K-12 Tax, Referendum and Spending Climate: The Economy Really Is Worse in Blue States. But Why?

Jordan Weissman:

Seven months into the coronavirus crisis, the states with the most severe unemployment in the country all seem to have one thing in common: They vote blue.

In September, just eight states had jobless rates that were significantly higher than the nation as a whole, according to the Bureau of Labor Statistics. Each of them—New Mexico, Massachusetts, New York, Illinois, Rhode Island, California, Nevada, and Hawaii—backed Hillary Clinton in 2016, and all but Massachusetts had a Democratic governor.* These states did not suffer from unusually high unemployment rates before the pandemic began, but now are facing rates ranging from 9.4 percent up to 15.1 percent, compared with 7.9 percent nationally.

Note: These are the eight states that have unemployment higher than the U.S. rate, and where the difference is statistically significant at the 90 percent level. Jordan Weissmann/Slate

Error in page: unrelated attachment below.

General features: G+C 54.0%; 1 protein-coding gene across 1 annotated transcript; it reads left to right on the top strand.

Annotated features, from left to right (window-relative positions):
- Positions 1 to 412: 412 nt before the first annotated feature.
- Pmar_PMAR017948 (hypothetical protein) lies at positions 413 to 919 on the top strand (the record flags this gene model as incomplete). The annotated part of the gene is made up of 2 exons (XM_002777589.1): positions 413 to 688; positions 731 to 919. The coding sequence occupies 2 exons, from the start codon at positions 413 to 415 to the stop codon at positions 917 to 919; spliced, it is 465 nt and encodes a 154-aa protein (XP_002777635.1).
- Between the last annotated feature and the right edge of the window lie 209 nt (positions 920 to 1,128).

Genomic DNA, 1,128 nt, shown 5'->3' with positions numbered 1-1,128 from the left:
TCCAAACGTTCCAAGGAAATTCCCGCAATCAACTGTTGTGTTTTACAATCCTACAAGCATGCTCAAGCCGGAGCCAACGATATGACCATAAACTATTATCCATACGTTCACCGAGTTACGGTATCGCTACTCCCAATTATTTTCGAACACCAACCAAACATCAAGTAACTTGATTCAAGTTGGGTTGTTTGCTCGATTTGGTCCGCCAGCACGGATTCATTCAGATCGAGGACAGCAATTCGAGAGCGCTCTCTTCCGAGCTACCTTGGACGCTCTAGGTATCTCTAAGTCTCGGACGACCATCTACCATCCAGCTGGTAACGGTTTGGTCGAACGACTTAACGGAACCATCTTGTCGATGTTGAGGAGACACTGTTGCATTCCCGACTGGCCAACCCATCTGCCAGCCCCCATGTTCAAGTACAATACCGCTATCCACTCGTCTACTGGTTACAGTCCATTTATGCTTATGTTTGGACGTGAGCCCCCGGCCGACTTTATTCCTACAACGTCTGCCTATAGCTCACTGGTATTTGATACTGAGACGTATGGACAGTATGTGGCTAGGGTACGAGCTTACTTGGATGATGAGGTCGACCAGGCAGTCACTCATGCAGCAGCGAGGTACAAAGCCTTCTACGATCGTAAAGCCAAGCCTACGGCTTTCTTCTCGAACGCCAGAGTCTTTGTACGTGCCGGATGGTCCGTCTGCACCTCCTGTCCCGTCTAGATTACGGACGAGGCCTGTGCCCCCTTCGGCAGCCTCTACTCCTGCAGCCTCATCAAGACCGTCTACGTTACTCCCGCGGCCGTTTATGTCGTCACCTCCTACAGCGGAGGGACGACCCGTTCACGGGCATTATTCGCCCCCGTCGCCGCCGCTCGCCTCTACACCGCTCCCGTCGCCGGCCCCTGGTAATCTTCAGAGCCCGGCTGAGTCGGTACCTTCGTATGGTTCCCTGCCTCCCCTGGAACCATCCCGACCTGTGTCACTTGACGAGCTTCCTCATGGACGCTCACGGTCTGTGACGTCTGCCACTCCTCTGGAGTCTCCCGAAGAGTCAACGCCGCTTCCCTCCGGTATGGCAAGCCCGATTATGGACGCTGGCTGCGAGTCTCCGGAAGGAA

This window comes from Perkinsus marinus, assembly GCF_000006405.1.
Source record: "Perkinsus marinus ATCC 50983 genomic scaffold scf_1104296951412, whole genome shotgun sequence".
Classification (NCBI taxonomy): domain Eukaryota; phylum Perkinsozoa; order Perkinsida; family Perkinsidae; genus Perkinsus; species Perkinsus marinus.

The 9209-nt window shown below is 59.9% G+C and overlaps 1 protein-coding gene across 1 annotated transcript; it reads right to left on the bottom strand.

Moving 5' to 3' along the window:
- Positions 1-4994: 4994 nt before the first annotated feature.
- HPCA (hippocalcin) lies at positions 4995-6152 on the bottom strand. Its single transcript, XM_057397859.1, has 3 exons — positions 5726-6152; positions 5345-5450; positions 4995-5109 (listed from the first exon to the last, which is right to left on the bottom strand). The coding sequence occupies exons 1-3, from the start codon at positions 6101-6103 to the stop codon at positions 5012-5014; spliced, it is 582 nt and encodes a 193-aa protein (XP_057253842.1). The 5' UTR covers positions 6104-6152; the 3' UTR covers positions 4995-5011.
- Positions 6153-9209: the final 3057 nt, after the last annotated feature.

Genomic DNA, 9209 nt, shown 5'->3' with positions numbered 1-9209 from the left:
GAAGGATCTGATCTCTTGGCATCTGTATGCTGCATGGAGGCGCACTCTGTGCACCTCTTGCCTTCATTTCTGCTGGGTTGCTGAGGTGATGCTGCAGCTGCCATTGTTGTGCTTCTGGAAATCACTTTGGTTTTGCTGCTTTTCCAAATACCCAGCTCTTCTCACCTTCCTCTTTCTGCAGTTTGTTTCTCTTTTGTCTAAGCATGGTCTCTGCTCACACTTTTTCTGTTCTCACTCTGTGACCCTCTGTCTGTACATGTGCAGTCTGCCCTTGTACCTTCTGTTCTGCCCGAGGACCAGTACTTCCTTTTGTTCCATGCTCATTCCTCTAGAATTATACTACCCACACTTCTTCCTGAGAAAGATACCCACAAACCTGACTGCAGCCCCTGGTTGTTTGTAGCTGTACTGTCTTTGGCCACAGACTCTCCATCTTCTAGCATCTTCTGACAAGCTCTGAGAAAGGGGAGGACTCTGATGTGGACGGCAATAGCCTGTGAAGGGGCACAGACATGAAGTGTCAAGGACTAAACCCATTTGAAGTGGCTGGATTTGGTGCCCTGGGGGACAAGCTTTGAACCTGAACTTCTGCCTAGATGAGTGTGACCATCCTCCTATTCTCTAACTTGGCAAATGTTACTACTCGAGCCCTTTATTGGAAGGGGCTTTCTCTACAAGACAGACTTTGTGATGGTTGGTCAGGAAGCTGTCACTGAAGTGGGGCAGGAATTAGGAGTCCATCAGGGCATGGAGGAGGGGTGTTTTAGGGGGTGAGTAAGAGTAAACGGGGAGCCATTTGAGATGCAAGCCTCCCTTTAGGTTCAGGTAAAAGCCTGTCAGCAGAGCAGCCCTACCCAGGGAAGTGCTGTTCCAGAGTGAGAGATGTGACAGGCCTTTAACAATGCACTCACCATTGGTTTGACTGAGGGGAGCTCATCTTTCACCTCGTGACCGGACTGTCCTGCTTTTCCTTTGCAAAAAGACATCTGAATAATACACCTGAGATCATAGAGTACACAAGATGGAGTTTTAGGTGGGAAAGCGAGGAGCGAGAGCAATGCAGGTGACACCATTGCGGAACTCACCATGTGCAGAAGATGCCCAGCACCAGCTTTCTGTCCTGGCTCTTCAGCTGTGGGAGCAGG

By contrast, the states with the lowest unemployment last month tilted red: Of the bottom 10—Nebraska, South Dakota, Vermont, North Dakota, Iowa, Missouri, Utah, South Carolina, Montana, and Oklahoma—eight both had a Republican governor and backed Donald Trump in the last election. All had jobless rates below 5.4 percent.

Even if you turn your attention away from the extremes, it’s clear that the economic damage has been significantly worse overall in Biden Country, where employment has fallen 8.6 percent, than in Trump country, where it’s down 4.6 percent, according to an analysis by Indeed.com economist Jed Kolko.

Much more on Madison’s substantial Fall 2020 tax & spending increase referendum, here.